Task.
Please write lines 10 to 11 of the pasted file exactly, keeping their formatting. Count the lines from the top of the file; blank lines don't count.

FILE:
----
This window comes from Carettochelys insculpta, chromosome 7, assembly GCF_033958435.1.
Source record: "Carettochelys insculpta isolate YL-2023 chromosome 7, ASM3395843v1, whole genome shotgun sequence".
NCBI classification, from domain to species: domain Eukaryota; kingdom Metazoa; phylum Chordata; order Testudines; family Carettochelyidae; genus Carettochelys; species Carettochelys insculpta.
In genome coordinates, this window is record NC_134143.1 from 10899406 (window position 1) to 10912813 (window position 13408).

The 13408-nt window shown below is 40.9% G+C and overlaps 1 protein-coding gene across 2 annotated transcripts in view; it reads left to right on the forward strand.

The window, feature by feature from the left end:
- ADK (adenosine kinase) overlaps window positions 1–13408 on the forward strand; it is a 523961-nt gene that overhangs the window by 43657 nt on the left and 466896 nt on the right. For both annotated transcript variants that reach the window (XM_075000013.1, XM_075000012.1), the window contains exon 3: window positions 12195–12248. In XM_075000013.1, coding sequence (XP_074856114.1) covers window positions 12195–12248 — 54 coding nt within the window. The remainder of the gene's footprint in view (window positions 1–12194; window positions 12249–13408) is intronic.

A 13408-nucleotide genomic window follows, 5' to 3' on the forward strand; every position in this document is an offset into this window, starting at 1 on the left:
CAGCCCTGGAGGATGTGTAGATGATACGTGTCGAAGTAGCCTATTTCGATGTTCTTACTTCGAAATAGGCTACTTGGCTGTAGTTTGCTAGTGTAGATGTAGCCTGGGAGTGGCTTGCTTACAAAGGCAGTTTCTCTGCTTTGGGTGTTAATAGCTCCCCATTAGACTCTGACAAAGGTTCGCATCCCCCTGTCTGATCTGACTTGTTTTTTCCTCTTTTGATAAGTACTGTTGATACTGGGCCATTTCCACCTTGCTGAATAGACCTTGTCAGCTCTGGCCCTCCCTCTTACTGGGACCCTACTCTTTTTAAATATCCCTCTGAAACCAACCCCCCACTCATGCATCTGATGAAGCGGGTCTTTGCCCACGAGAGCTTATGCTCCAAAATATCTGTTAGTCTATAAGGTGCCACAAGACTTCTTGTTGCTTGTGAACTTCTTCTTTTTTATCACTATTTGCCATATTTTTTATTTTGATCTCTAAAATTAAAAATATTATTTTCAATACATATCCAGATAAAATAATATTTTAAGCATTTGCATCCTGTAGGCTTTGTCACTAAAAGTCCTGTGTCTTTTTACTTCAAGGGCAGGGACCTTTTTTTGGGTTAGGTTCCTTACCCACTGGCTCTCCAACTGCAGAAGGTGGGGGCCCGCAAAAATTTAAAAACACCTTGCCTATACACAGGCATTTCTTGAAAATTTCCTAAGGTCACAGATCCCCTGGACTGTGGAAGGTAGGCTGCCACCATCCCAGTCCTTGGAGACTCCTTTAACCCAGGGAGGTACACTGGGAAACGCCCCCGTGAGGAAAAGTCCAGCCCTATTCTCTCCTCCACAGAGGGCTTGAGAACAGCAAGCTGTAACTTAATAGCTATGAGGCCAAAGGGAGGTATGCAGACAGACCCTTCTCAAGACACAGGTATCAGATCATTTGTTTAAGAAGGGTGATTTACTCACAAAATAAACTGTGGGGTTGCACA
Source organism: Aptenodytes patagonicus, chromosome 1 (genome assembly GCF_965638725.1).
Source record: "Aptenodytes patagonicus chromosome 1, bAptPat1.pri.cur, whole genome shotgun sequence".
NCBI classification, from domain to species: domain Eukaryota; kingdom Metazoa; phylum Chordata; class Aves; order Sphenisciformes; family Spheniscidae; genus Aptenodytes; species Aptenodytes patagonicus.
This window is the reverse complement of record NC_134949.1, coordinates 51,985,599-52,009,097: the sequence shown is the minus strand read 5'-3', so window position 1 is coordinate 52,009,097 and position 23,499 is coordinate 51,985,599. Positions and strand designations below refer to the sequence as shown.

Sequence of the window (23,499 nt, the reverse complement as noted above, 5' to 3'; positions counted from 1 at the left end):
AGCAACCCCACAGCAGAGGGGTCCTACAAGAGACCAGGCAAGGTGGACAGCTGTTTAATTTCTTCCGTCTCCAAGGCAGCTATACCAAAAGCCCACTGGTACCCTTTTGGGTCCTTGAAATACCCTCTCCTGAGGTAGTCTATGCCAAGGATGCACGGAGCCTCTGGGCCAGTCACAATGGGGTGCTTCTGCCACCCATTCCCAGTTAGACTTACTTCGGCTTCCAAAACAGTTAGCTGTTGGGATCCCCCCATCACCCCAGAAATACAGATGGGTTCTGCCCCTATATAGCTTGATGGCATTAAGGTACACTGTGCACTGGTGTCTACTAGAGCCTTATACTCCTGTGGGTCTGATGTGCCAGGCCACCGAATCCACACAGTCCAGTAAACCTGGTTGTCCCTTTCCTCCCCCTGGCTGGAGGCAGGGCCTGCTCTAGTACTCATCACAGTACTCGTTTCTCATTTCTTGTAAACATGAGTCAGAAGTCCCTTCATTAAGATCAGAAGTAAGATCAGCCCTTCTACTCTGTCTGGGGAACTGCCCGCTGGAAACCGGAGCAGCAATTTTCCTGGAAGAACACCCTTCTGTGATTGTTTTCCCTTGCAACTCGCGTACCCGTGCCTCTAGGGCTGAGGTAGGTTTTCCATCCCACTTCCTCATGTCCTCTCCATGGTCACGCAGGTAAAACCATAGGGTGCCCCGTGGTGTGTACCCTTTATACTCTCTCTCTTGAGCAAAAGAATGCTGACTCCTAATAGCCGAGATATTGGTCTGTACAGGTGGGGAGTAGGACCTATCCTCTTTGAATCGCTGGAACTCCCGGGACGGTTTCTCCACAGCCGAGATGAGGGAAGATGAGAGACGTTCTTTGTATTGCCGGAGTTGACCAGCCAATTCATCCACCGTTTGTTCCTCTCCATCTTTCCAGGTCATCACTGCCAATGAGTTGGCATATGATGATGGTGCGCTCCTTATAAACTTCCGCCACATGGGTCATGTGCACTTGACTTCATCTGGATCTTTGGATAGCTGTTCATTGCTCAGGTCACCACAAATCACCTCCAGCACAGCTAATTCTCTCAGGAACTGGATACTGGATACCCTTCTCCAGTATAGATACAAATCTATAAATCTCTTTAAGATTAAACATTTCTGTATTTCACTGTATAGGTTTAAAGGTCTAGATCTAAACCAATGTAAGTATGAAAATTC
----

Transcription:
Source organism: Aptenodytes patagonicus, chromosome 1 (genome assembly GCF_965638725.1).
Source record: "Aptenodytes patagonicus chromosome 1, bAptPat1.pri.cur, whole genome shotgun sequence".